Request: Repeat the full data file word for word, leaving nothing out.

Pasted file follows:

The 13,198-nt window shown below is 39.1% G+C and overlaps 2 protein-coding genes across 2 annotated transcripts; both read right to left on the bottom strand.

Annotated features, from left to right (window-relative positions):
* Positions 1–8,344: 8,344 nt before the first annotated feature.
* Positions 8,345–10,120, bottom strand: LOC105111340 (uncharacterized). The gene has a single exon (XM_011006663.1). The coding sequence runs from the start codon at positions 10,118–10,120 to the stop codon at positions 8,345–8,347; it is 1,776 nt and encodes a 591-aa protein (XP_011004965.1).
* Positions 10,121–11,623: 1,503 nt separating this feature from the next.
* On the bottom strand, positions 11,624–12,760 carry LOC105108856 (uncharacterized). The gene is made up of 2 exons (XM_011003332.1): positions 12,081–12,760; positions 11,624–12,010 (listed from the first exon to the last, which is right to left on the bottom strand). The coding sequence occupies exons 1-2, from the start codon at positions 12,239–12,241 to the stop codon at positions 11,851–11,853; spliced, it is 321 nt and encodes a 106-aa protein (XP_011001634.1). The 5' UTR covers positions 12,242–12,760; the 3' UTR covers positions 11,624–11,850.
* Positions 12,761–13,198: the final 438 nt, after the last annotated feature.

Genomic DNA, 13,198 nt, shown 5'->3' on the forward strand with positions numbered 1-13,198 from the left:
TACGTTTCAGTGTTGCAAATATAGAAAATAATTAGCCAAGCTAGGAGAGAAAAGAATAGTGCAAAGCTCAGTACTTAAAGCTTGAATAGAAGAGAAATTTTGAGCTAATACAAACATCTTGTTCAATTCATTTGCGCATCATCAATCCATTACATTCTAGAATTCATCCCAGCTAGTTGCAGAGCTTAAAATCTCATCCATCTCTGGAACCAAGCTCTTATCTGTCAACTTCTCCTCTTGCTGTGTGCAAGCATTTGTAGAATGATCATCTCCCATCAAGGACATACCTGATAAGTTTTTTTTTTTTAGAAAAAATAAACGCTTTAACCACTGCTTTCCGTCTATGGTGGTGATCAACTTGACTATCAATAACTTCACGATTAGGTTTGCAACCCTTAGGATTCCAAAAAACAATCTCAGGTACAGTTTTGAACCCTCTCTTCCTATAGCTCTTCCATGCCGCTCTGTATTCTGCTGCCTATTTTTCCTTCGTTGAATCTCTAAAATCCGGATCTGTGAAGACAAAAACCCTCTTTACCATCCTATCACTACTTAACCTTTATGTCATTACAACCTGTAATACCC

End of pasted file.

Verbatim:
The 13,198-nt window shown below is 39.1% G+C and overlaps 2 protein-coding genes across 2 annotated transcripts; both read right to left on the bottom strand.

Annotated features, from left to right (window-relative positions):
* Positions 1–8,344: 8,344 nt before the first annotated feature.
* Positions 8,345–10,120, bottom strand: LOC105111340 (uncharacterized). The gene has a single exon (XM_011006663.1). The coding sequence runs from the start codon at positions 10,118–10,120 to the stop codon at positions 8,345–8,347; it is 1,776 nt and encodes a 591-aa protein (XP_011004965.1).
* Positions 10,121–11,623: 1,503 nt separating this feature from the next.
* On the bottom strand, positions 11,624–12,760 carry LOC105108856 (uncharacterized). The gene is made up of 2 exons (XM_011003332.1): positions 12,081–12,760; positions 11,624–12,010 (listed from the first exon to the last, which is right to left on the bottom strand). The coding sequence occupies exons 1-2, from the start codon at positions 12,239–12,241 to the stop codon at positions 11,851–11,853; spliced, it is 321 nt and encodes a 106-aa protein (XP_011001634.1). The 5' UTR covers positions 12,242–12,760; the 3' UTR covers positions 11,624–11,850.
* Positions 12,761–13,198: the final 438 nt, after the last annotated feature.

Genomic DNA, 13,198 nt, shown 5'->3' on the forward strand with positions numbered 1-13,198 from the left:
TACGTTTCAGTGTTGCAAATATAGAAAATAATTAGCCAAGCTAGGAGAGAAAAGAATAGTGCAAAGCTCAGTACTTAAAGCTTGAATAGAAGAGAAATTTTGAGCTAATACAAACATCTTGTTCAATTCATTTGCGCATCATCAATCCATTACATTCTAGAATTCATCCCAGCTAGTTGCAGAGCTTAAAATCTCATCCATCTCTGGAACCAAGCTCTTATCTGTCAACTTCTCCTCTTGCTGTGTGCAAGCATTTGTAGAATGATCATCTCCCATCAAGGACATACCTGATAAGTTTTTTTTTTTTAGAAAAAATAAACGCTTTAACCACTGCTTTCCGTCTATGGTGGTGATCAACTTGACTATCAATAACTTCACGATTAGGTTTGCAACCCTTAGGATTCCAAAAAACAATCTCAGGTACAGTTTTGAACCCTCTCTTCCTATAGCTCTTCCATGCCGCTCTGTATTCTGCTGCCTATTTTTCCTTCGTTGAATCTCTAAAATCCGGATCTGTGAAGACAAAAACCCTCTTTACCATCCTATCACTACTTAACCTTTATGTCATTACAACCTGTAATACCC